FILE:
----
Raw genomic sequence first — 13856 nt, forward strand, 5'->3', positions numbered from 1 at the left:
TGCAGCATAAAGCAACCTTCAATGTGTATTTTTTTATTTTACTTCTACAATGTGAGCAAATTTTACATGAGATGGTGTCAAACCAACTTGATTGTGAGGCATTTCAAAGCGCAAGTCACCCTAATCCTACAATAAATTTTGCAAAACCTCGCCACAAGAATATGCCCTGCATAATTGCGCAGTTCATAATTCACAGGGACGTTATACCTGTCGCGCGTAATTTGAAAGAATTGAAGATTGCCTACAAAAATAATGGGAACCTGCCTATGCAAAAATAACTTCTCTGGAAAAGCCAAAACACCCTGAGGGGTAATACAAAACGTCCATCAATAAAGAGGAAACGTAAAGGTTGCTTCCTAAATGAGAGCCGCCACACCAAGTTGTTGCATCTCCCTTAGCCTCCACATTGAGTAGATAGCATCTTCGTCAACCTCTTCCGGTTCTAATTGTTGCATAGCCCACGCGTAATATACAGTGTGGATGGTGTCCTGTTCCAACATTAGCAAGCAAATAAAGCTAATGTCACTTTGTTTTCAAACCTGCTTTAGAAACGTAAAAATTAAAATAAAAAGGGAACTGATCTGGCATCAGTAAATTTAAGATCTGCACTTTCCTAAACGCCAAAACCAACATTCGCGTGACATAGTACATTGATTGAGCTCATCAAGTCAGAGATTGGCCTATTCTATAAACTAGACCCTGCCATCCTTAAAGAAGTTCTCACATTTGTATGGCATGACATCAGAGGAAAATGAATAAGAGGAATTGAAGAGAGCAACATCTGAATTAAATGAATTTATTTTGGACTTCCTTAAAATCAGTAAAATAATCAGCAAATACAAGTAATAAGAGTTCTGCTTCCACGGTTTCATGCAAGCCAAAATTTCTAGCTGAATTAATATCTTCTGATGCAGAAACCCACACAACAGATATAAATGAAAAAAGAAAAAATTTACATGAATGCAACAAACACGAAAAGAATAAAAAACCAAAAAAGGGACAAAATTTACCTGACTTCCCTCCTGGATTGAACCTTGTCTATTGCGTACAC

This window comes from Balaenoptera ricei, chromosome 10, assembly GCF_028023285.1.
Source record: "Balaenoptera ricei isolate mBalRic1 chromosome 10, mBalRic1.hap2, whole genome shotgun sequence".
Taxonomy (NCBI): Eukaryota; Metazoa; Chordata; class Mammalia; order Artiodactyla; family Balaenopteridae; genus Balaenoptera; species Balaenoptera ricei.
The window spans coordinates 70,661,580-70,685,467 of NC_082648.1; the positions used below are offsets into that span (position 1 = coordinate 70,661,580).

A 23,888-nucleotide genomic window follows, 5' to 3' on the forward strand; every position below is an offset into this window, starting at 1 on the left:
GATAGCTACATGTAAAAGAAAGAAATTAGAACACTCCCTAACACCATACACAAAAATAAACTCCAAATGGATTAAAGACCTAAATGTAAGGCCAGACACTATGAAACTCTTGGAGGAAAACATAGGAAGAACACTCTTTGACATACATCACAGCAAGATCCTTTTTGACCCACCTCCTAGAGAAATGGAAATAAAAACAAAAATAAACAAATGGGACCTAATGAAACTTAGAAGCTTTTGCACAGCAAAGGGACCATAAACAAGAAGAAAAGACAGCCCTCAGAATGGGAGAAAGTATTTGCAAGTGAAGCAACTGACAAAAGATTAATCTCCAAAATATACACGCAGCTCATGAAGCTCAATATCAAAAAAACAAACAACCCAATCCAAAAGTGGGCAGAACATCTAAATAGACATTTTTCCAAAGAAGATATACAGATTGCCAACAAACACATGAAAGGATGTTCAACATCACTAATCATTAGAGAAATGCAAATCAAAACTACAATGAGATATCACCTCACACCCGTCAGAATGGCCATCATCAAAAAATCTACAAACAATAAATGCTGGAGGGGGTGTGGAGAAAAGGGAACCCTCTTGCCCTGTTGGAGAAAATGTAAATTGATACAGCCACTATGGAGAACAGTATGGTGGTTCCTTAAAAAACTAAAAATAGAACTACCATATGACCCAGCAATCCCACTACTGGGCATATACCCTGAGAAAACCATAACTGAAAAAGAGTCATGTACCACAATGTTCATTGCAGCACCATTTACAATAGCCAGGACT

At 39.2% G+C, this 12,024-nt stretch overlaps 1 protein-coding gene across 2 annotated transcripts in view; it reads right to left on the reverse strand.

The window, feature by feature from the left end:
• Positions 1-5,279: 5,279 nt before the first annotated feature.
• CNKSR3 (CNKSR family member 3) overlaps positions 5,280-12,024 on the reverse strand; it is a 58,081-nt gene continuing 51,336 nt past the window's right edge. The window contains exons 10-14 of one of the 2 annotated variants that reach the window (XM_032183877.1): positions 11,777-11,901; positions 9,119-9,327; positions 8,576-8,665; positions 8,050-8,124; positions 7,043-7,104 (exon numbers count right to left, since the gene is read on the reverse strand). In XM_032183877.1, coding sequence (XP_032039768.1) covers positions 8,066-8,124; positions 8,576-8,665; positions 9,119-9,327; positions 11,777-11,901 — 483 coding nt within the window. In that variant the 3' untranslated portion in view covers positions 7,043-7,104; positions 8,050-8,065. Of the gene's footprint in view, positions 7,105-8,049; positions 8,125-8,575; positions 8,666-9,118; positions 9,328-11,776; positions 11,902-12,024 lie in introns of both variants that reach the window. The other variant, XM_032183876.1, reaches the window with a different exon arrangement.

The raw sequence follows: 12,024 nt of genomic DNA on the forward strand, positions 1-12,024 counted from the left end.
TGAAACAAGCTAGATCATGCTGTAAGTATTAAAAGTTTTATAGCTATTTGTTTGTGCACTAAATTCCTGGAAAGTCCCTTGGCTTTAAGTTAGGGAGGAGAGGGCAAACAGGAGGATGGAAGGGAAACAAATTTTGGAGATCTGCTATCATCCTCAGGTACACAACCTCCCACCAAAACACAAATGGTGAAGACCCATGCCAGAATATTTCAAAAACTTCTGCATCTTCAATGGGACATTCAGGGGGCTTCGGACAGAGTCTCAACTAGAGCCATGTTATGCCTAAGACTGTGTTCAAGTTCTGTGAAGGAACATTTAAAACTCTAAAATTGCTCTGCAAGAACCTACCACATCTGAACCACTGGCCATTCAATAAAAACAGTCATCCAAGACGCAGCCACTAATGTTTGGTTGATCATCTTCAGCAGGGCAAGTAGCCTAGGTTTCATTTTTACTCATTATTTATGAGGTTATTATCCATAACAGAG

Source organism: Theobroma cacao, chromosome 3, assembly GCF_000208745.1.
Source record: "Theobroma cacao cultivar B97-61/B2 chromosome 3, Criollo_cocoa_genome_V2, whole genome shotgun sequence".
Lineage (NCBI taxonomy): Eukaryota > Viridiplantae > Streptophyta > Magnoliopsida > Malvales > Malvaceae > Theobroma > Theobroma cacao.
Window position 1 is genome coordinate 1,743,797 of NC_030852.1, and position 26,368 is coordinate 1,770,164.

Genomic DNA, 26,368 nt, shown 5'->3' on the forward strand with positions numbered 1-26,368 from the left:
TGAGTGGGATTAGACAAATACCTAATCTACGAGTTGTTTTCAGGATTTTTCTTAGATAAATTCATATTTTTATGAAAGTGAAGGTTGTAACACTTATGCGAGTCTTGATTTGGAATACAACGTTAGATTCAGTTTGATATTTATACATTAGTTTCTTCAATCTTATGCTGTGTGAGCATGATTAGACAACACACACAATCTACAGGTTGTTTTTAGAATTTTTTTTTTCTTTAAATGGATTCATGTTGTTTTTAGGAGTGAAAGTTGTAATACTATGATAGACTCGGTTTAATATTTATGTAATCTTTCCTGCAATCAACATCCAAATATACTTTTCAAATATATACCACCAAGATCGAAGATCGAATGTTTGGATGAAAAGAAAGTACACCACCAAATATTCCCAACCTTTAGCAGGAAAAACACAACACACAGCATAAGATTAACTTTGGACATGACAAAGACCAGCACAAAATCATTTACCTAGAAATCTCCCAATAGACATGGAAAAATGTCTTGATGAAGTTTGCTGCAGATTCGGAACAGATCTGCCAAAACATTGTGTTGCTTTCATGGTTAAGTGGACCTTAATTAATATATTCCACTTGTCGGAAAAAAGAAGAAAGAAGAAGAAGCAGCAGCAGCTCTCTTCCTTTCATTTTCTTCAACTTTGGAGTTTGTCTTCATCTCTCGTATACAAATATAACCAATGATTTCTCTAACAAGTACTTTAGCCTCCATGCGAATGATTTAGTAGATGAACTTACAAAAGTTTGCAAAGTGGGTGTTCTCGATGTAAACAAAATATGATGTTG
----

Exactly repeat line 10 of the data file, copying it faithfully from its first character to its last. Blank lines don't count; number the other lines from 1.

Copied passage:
The window, feature by feature from the left end: